Offensive pass interference being called tighter than ever

NFL officials could set record for offensive pass interference calls (2:09)

ESPN NFL insider Louis Riddick breaks down the increase in offensive pass interference calls over the past two seasons. (2:09)

At MetLife Stadium, the Dallas Cowboys lose a touchdown because one of their receivers might have started blocking a moment too early on a screen pass. An hour or so later, the San Diego Chargers have a score wiped off the board when the slightest of movements from their receiver causes an Oakland Raiders defensive back to fall.

This is how the NFL executes a point of emphasis: Pushing officials to enforce a penalty so strictly -- offensive pass interference (OPI), in this case -- that sometimes they seem to see ghosts. Through nearly seven weeks of play, the league is ahead of its 2014 record pace of OPI penalties. Officials are paying special attention not only to receivers pushing off at the top of their routes, as they did last season, but also to early blocking on screens and to pick plays as well.

The details are in the chart. So far this season, which has one game remaining in Week 7, teams have been called for a total of 61 OPI penalties, according to ESPN Stats & Information's database. That puts the league ahead of its 2014 record pace that resulted in 143 OPI penalties (accepted, declined and offset). If this rate continues, the NFL will have doubled the number of these penalties within a two-year period.

The New England Patriots (six) and the Philadelphia Eagles (five) have been hardest hit, which is not surprising considering the short-range passing schemes they often use. (The Green Bay Packers have been called only once, a bit of an anomaly considering the frequency with which they use pick plays.)

Some of Sunday's calls came on what seemed like borderline plays. The NFL rulebook (Rule 8, Section 5, Article 4) prohibits blocking more than 1 yard past the line of scrimmage before the ball is thrown. Cowboys receiver Devin Street was 6 yards past the line when he engaged New York Giants cornerback Dominique Rodgers-Cromartie, but to the naked eye, it appeared he did so at the same time as quarterback Matt Cassel threw the ball.

It was certainly close enough to let go in most cases, but not when the league has called for a point of emphasis. Referee John Parry quickly made the call.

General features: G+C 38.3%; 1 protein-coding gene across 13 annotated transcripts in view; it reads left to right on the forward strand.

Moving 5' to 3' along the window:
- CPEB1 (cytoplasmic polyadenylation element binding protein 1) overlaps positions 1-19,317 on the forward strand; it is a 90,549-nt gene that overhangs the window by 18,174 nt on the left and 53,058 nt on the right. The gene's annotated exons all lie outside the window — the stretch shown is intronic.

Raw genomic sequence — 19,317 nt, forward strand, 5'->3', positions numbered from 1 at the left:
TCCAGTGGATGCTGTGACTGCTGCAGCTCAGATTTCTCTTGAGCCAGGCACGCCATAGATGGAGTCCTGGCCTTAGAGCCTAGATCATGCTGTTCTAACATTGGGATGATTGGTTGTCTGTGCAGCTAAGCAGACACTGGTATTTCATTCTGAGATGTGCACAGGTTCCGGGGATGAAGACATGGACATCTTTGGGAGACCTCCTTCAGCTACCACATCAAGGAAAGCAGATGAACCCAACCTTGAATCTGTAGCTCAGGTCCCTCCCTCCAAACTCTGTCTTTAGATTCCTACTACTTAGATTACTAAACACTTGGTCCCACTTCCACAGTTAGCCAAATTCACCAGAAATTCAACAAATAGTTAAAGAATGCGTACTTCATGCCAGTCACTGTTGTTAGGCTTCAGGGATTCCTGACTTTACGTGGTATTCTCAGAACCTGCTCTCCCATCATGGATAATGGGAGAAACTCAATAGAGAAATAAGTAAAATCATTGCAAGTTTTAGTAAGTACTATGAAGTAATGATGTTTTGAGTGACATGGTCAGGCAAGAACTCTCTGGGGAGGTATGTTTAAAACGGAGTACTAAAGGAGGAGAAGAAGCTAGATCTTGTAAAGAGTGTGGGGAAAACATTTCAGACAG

Later, at Qualcomm Stadium, Chargers receiver Keenan Allen ran into the end zone while looking back at quarterback Philip Rivers. As the ball arrived, Allen twisted his body toward the sideline to make the catch. In the process, he raised his left arm around Raiders cornerback Neiko Thorpe, finishing with a swat-like motion that made it appear he had pushed off. That was enough for referee Jerome Boger's crew.

To provide further context, neither Parry nor Boger is among the leaders in OPI penalty calls among the NFL's 17 crews this season. That distinction belongs to Ronald Torbert, whose crew has called nine. The crews of Walt Coleman and Terry McAulay have called six apiece.

What is the NFL's goal here? In some ways, it's the same as it was with its emphasis on illegal contact and defensive holding. It wants clean downfield play in the passing game. Players are to focus on the ball, not each other, in any attempt to make a play. Otherwise, they can risk a penalty -- on either side of the ball.

Footballs, bows and arrows

Last week, I detailed 15 unconventional ways an NFL player can be fined. Here's a 16th: Using the ball as a prop in a celebration, which mandates a 15-yard penalty during the game.

The penalty always jars the casual observer because it is not enforced consistently. In Week 4, for example, Carolina Panthers cornerback Josh Norman was penalized for mimicking the act of riding a horse, with the football between his legs, after an interception return. On the other hand, officials did not penalize St. Louis Rams receiver Stedman Bailey during the same week for using the ball as a pillow during a celebration.

(That's a paragraph I never thought I would write.)

In an informational video distributed to the media, NFL vice president of officiating Dean Blandino said that Bailey should have been penalized.

"This was a rule that was put in place to prevent things from escalating," Blandino said. "We had situations where players were using the ball as a prop, and it was getting elaborate, it was getting extensive, and we were creating this animosity with the team that scored, and then the team that got scored upon, and we were ending up with altercations, and this got out of control.

"We certainly don't want to take the fun out of the game. Players can celebrate. They can high-five, they can fist-bump, whatever it is. But they cannot use the football as a prop."

The whole conversation sounds silly, but 15 yards in a close game is nothing to laugh at. I'm guessing that's why I got questions Sunday from readers wondering if Kansas City Chiefs safety Eric Berry should have been penalized for a celebration in which he tossed the ball in the air and mimicked the act of shooting it with a bow and arrow.

Berry's emotions were obvious, having just made his first interception since he was diagnosed with lymphoma in November 2014. But if you want to get technical -- and who doesn't when it comes to archery -- the ball served as the target in this celebration. I'm glad referee Walt Coleman didn't throw the flag, but he probably should have. Berry, like Bailey and Norman in Week 4, will probably receive a fine letter from the NFL later this week.